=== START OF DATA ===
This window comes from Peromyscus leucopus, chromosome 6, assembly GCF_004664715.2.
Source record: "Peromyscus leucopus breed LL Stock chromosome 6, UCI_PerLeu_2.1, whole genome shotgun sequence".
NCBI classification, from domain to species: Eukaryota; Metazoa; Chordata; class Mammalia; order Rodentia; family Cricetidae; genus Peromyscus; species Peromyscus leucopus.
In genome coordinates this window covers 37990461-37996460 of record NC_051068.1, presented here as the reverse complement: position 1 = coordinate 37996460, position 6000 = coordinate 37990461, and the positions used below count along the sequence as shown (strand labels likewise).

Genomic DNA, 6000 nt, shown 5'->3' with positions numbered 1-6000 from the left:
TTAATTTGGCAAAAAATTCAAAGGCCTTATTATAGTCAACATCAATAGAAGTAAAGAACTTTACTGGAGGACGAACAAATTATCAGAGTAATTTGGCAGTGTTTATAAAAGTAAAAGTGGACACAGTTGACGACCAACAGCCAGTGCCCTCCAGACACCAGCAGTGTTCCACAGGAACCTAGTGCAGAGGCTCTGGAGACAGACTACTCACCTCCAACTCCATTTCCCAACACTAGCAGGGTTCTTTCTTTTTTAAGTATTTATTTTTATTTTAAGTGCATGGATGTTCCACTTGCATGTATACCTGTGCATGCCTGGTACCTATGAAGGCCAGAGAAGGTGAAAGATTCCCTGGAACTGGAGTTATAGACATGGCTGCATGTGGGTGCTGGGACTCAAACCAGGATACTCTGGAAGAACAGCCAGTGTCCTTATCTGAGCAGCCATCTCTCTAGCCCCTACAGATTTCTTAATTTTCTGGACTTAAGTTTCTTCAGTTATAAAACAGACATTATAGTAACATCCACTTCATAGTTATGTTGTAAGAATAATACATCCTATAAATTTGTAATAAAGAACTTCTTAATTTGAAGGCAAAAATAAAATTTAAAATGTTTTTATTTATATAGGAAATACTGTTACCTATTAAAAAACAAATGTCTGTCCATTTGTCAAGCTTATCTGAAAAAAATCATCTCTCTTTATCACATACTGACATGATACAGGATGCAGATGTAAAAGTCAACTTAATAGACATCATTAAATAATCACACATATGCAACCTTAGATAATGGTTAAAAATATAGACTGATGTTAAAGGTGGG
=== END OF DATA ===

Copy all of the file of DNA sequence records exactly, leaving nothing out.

This window comes from Peromyscus leucopus, chromosome 6, assembly GCF_004664715.2.
Source record: "Peromyscus leucopus breed LL Stock chromosome 6, UCI_PerLeu_2.1, whole genome shotgun sequence".
NCBI classification, from domain to species: Eukaryota; Metazoa; Chordata; class Mammalia; order Rodentia; family Cricetidae; genus Peromyscus; species Peromyscus leucopus.
In genome coordinates this window covers 37990461-37996460 of record NC_051068.1, presented here as the reverse complement: position 1 = coordinate 37996460, position 6000 = coordinate 37990461, and the positions used below count along the sequence as shown (strand labels likewise).

Genomic DNA, 6000 nt, shown 5'->3' with positions numbered 1-6000 from the left:
TTAATTTGGCAAAAAATTCAAAGGCCTTATTATAGTCAACATCAATAGAAGTAAAGAACTTTACTGGAGGACGAACAAATTATCAGAGTAATTTGGCAGTGTTTATAAAAGTAAAAGTGGACACAGTTGACGACCAACAGCCAGTGCCCTCCAGACACCAGCAGTGTTCCACAGGAACCTAGTGCAGAGGCTCTGGAGACAGACTACTCACCTCCAACTCCATTTCCCAACACTAGCAGGGTTCTTTCTTTTTTAAGTATTTATTTTTATTTTAAGTGCATGGATGTTCCACTTGCATGTATACCTGTGCATGCCTGGTACCTATGAAGGCCAGAGAAGGTGAAAGATTCCCTGGAACTGGAGTTATAGACATGGCTGCATGTGGGTGCTGGGACTCAAACCAGGATACTCTGGAAGAACAGCCAGTGTCCTTATCTGAGCAGCCATCTCTCTAGCCCCTACAGATTTCTTAATTTTCTGGACTTAAGTTTCTTCAGTTATAAAACAGACATTATAGTAACATCCACTTCATAGTTATGTTGTAAGAATAATACATCCTATAAATTTGTAATAAAGAACTTCTTAATTTGAAGGCAAAAATAAAATTTAAAATGTTTTTATTTATATAGGAAATACTGTTACCTATTAAAAAACAAATGTCTGTCCATTTGTCAAGCTTATCTGAAAAAAATCATCTCTCTTTATCACATACTGACATGATACAGGATGCAGATGTAAAAGTCAACTTAATAGACATCATTAAATAATCACACATATGCAACCTTAGATAATGGTTAAAAATATAGACTGATGTTAAAGGTGGG